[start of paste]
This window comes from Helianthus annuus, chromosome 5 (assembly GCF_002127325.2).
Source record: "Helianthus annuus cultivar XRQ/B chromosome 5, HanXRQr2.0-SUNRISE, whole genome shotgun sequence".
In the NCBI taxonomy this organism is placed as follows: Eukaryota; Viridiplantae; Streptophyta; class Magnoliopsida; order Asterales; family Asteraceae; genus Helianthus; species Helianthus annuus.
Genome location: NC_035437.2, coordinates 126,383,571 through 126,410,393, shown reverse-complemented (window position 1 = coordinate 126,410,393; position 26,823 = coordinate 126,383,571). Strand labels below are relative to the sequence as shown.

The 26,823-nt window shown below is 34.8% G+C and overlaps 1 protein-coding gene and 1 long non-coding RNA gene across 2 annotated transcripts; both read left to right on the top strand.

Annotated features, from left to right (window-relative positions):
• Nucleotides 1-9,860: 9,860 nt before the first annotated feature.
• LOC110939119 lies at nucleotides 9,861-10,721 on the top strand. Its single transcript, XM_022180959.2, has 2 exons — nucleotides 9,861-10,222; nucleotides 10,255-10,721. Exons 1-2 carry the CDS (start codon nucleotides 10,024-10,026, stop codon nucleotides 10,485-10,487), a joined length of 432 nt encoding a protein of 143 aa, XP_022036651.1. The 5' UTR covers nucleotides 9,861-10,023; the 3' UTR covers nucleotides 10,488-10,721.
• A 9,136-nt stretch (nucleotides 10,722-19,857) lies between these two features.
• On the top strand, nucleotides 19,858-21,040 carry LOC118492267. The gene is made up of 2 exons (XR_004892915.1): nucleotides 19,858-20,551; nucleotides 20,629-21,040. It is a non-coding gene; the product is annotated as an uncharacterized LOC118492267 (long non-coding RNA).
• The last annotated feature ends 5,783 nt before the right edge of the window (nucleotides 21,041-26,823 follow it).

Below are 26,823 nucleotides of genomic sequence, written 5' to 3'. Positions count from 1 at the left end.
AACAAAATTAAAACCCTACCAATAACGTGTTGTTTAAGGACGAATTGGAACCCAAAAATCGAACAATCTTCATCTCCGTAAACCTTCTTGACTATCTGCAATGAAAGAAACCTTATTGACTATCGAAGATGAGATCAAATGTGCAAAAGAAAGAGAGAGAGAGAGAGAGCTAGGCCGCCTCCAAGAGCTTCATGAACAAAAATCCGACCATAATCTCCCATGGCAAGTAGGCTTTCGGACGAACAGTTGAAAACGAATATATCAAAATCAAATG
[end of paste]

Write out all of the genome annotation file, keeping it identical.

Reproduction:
This window comes from Helianthus annuus, chromosome 5 (assembly GCF_002127325.2).
Source record: "Helianthus annuus cultivar XRQ/B chromosome 5, HanXRQr2.0-SUNRISE, whole genome shotgun sequence".
In the NCBI taxonomy this organism is placed as follows: Eukaryota; Viridiplantae; Streptophyta; class Magnoliopsida; order Asterales; family Asteraceae; genus Helianthus; species Helianthus annuus.
Genome location: NC_035437.2, coordinates 126,383,571 through 126,410,393, shown reverse-complemented (window position 1 = coordinate 126,410,393; position 26,823 = coordinate 126,383,571). Strand labels below are relative to the sequence as shown.

The 26,823-nt window shown below is 34.8% G+C and overlaps 1 protein-coding gene and 1 long non-coding RNA gene across 2 annotated transcripts; both read left to right on the top strand.

Annotated features, from left to right (window-relative positions):
• Nucleotides 1-9,860: 9,860 nt before the first annotated feature.
• LOC110939119 lies at nucleotides 9,861-10,721 on the top strand. Its single transcript, XM_022180959.2, has 2 exons — nucleotides 9,861-10,222; nucleotides 10,255-10,721. Exons 1-2 carry the CDS (start codon nucleotides 10,024-10,026, stop codon nucleotides 10,485-10,487), a joined length of 432 nt encoding a protein of 143 aa, XP_022036651.1. The 5' UTR covers nucleotides 9,861-10,023; the 3' UTR covers nucleotides 10,488-10,721.
• A 9,136-nt stretch (nucleotides 10,722-19,857) lies between these two features.
• On the top strand, nucleotides 19,858-21,040 carry LOC118492267. The gene is made up of 2 exons (XR_004892915.1): nucleotides 19,858-20,551; nucleotides 20,629-21,040. It is a non-coding gene; the product is annotated as an uncharacterized LOC118492267 (long non-coding RNA).
• The last annotated feature ends 5,783 nt before the right edge of the window (nucleotides 21,041-26,823 follow it).

Below are 26,823 nucleotides of genomic sequence, written 5' to 3'. Positions count from 1 at the left end.
AACAAAATTAAAACCCTACCAATAACGTGTTGTTTAAGGACGAATTGGAACCCAAAAATCGAACAATCTTCATCTCCGTAAACCTTCTTGACTATCTGCAATGAAAGAAACCTTATTGACTATCGAAGATGAGATCAAATGTGCAAAAGAAAGAGAGAGAGAGAGAGAGCTAGGCCGCCTCCAAGAGCTTCATGAACAAAAATCCGACCATAATCTCCCATGGCAAGTAGGCTTTCGGACGAACAGTTGAAAACGAATATATCAAAATCAAATG